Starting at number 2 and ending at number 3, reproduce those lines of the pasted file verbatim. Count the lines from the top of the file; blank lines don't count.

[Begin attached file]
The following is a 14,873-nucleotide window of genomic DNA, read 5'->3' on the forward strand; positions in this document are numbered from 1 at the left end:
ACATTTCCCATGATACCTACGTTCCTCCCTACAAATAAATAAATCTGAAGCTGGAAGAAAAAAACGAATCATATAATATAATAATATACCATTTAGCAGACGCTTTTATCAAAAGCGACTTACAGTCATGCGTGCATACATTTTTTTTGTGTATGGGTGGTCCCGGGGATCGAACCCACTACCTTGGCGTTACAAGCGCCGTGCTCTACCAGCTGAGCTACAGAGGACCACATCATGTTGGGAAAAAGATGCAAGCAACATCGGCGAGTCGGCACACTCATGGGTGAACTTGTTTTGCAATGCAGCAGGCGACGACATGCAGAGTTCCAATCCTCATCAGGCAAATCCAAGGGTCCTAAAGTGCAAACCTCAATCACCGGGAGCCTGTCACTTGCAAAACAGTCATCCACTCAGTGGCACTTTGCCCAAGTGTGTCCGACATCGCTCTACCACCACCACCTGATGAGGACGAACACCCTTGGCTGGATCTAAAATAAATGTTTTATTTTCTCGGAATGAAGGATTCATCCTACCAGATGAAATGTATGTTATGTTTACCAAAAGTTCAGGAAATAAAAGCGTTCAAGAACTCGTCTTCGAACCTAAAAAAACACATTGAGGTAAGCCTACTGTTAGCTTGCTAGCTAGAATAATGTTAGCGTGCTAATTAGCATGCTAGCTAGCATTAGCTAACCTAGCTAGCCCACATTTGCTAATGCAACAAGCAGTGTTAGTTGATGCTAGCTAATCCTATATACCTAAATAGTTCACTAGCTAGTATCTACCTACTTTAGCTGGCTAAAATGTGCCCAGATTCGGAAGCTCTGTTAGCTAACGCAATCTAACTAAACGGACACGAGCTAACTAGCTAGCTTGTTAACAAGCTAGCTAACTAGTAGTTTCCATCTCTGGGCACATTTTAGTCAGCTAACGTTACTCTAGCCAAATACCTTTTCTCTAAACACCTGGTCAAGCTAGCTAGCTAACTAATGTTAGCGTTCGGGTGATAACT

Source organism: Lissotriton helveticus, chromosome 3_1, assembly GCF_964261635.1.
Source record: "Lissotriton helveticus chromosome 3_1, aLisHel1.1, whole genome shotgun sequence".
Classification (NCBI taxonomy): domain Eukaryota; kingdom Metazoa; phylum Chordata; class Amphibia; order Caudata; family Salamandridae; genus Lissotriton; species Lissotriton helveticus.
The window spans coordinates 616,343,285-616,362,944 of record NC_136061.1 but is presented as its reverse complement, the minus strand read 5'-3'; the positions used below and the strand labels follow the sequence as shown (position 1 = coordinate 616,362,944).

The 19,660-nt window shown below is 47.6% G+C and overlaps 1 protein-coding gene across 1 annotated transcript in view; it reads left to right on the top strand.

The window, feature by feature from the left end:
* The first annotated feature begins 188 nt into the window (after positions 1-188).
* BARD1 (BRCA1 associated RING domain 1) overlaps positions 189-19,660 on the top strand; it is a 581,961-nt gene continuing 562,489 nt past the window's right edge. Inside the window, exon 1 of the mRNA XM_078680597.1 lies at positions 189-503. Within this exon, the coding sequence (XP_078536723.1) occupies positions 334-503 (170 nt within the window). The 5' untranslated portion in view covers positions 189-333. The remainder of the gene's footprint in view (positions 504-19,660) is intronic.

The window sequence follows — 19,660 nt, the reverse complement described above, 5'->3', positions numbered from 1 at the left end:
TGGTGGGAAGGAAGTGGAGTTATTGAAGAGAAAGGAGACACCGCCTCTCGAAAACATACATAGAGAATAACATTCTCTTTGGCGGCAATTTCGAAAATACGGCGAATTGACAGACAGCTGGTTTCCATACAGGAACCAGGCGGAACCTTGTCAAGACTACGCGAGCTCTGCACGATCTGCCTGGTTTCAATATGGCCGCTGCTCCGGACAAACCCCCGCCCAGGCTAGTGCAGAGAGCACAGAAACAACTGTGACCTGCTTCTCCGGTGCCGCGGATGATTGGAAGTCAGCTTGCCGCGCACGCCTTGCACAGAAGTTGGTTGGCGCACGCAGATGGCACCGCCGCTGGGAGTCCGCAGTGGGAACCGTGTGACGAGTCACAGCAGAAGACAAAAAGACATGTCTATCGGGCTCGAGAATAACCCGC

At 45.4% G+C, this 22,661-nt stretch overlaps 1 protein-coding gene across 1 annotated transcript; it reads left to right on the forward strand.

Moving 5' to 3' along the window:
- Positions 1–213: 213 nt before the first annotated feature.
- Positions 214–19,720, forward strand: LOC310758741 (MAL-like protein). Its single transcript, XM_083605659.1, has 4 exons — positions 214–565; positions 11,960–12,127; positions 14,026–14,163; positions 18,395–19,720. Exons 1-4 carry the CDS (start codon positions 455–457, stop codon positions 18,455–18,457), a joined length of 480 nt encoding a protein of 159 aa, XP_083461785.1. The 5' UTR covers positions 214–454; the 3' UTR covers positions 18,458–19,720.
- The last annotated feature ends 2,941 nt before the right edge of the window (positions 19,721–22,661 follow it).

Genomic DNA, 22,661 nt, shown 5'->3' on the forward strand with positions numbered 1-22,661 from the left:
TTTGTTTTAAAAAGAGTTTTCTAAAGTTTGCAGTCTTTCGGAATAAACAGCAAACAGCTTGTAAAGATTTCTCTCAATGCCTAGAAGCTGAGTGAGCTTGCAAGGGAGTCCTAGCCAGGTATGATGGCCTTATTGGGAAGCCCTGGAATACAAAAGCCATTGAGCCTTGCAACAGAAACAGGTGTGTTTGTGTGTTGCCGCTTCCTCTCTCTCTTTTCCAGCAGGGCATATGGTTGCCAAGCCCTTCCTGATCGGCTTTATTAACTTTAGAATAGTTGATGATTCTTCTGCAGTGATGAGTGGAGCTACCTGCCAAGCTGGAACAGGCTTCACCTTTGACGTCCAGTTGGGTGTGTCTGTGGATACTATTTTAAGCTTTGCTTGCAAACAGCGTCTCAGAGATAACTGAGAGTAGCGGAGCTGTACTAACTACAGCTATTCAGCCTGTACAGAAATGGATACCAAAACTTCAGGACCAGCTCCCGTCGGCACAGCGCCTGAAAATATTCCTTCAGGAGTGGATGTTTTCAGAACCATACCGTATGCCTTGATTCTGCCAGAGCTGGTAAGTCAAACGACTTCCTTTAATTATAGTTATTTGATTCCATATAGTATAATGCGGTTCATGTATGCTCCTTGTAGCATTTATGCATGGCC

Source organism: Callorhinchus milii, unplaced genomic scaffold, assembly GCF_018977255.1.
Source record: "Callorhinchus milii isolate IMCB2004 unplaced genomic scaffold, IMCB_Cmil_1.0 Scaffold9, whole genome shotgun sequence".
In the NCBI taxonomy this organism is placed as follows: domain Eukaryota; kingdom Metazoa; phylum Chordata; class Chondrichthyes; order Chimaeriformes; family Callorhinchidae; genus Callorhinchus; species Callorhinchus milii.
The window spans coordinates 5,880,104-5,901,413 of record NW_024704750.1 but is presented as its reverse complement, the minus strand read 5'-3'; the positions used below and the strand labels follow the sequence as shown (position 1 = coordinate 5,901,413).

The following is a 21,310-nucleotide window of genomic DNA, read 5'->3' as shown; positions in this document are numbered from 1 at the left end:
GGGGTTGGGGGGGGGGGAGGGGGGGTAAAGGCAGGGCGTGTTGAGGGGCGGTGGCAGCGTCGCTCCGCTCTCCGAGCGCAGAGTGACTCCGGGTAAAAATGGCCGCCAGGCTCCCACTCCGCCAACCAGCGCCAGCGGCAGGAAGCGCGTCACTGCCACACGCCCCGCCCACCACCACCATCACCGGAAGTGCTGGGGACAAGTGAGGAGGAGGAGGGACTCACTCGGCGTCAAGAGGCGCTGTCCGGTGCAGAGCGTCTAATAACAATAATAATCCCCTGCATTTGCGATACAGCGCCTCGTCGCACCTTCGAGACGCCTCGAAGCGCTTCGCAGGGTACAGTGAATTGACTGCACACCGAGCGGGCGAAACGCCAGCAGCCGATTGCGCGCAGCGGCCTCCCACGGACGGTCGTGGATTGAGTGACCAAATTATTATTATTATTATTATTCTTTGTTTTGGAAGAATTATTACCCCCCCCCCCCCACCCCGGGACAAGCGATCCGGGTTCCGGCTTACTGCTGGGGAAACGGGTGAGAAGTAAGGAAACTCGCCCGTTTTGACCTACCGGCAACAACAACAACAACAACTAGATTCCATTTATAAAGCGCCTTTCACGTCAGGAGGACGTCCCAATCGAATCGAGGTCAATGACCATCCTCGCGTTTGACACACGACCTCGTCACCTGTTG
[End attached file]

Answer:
ACATTTCCCATGATACCTACGTTCCTCCCTACAAATAAATAAATCTGAAGCTGGAAGAAAAAAACGAATCATATAATATAATAATATACCATTTAGCAGACGCTTTTATCAAAAGCGACTTACAGTCATGCGTGCATACATTTTTTTTGTGTATGGGTGGTCCCGGGGATCGAACCCACTACCTTGGCGTTACAAGCGCCGTGCTCTACCAGCTGAGCTACAGAGGACCACATCATGTTGGGAAAAAGATGCAAGCAACATCGGCGAGTCGGCACACTCATGGGTGAACTTGTTTTGCAATGCAGCAGGCGACGACATGCAGAGTTCCAATCCTCATCAGGCAAATCCAAGGGTCCTAAAGTGCAAACCTCAATCACCGGGAGCCTGTCACTTGCAAAACAGTCATCCACTCAGTGGCACTTTGCCCAAGTGTGTCCGACATCGCTCTACCACCACCACCTGATGAGGACGAACACCCTTGGCTGGATCTAAAATAAATGTTTTATTTTCTCGGAATGAAGGATTCATCCTACCAGATGAAATGTATGTTATGTTTACCAAAAGTTCAGGAAATAAAAGCGTTCAAGAACTCGTCTTCGAACCTAAAAAAACACATTGAGGTAAGCCTACTGTTAGCTTGCTAGCTAGAATAATGTTAGCGTGCTAATTAGCATGCTAGCTAGCATTAGCTAACCTAGCTAGCCCACATTTGCTAATGCAACAAGCAGTGTTAGTTGATGCTAGCTAATCCTATATACCTAAATAGTTCACTAGCTAGTATCTACCTACTTTAGCTGGCTAAAATGTGCCCAGATTCGGAAGCTCTGTTAGCTAACGCAATCTAACTAAACGGACACGAGCTAACTAGCTAGCTTGTTAACAAGCTAGCTAACTAGTAGTTTCCATCTCTGGGCACATTTTAGTCAGCTAACGTTACTCTAGCCAAATACCTTTTCTCTAAACACCTGGTCAAGCTAGCTAGCTAACTAATGTTAGCGTTCGGGTGATAACT

Source organism: Lissotriton helveticus, chromosome 3_1, assembly GCF_964261635.1.